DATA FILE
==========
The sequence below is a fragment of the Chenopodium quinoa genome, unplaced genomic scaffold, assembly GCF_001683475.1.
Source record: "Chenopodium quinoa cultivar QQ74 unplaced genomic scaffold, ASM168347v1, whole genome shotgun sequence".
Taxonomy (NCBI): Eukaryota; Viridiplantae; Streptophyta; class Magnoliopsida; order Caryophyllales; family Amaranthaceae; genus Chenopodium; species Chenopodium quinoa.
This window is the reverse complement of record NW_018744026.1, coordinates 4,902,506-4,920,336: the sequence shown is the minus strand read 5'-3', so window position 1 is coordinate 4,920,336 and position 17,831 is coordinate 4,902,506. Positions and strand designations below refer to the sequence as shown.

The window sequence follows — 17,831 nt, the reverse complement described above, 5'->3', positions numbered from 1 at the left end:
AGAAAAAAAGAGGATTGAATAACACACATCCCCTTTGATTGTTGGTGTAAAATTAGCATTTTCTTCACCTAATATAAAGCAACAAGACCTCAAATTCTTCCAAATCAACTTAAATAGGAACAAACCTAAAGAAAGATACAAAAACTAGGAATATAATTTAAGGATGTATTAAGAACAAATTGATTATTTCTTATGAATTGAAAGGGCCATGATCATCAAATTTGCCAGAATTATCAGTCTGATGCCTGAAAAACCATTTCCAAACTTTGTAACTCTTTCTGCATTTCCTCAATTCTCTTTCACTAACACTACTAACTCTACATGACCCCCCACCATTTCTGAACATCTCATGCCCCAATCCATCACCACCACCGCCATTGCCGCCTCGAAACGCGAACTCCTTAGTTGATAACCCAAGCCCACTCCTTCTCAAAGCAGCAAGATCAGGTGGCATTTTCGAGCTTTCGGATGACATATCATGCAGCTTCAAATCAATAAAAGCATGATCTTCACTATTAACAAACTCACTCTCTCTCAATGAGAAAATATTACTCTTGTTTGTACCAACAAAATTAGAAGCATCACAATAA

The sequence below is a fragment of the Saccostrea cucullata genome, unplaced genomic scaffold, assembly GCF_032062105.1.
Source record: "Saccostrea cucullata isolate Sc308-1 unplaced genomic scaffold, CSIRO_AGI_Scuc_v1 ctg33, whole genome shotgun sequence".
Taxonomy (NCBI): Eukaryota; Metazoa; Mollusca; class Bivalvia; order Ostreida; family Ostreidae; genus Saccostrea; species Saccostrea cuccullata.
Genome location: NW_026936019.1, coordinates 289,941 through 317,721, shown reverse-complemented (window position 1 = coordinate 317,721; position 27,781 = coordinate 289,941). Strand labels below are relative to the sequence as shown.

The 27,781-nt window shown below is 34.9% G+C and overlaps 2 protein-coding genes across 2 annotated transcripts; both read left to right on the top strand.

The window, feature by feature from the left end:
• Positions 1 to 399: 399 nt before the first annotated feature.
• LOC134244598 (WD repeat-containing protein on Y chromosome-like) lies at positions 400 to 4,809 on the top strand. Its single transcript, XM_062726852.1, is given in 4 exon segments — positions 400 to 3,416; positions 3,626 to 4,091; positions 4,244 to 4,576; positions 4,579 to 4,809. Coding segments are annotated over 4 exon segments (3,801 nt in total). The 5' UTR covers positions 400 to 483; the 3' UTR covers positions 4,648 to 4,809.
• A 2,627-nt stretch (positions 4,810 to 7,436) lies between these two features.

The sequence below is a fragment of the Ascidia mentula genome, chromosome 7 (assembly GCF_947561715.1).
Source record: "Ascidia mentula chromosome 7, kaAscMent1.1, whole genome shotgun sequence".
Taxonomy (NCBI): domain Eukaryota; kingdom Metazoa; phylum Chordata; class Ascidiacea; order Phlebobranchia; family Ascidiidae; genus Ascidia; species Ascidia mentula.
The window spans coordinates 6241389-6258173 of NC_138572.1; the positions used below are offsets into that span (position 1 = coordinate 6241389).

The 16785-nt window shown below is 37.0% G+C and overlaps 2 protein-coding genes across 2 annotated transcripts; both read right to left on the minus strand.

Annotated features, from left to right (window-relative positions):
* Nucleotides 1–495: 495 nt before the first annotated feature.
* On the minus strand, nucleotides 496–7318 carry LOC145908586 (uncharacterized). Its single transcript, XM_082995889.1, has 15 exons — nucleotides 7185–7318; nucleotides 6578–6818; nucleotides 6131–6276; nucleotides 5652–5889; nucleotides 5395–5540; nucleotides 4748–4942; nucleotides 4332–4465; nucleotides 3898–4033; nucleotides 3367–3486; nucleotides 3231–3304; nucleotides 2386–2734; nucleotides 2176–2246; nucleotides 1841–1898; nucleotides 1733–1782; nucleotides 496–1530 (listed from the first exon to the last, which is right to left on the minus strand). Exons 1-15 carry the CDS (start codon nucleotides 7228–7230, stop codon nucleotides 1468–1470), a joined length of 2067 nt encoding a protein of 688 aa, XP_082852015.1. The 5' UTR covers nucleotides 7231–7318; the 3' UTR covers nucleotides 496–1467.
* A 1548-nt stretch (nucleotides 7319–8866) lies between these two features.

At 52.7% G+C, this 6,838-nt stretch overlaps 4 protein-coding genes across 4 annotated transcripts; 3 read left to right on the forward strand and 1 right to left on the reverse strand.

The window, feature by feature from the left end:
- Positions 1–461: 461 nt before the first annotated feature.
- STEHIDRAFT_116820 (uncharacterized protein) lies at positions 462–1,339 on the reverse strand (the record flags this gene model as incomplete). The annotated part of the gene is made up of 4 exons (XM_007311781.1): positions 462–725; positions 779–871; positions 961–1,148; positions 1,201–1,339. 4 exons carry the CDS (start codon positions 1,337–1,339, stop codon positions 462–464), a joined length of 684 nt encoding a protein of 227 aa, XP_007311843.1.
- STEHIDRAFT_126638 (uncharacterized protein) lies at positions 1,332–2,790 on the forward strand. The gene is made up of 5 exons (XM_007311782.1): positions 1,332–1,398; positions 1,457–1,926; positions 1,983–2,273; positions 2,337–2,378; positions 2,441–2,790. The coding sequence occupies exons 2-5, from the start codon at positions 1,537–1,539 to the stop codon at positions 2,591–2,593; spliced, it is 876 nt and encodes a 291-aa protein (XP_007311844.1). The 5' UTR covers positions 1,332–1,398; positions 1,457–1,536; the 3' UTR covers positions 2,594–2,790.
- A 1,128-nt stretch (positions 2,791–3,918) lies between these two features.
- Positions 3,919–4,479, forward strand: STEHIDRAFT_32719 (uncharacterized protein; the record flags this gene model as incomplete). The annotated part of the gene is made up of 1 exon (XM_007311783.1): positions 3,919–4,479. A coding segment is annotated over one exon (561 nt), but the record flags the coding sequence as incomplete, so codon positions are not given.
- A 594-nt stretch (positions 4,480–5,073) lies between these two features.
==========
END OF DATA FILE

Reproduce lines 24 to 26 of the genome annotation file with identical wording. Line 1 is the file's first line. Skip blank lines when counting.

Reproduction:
* A 1548-nt stretch (nucleotides 7319–8866) lies between these two features.

At 52.7% G+C, this 6,838-nt stretch overlaps 4 protein-coding genes across 4 annotated transcripts; 3 read left to right on the forward strand and 1 right to left on the reverse strand.

The window, feature by feature from the left end: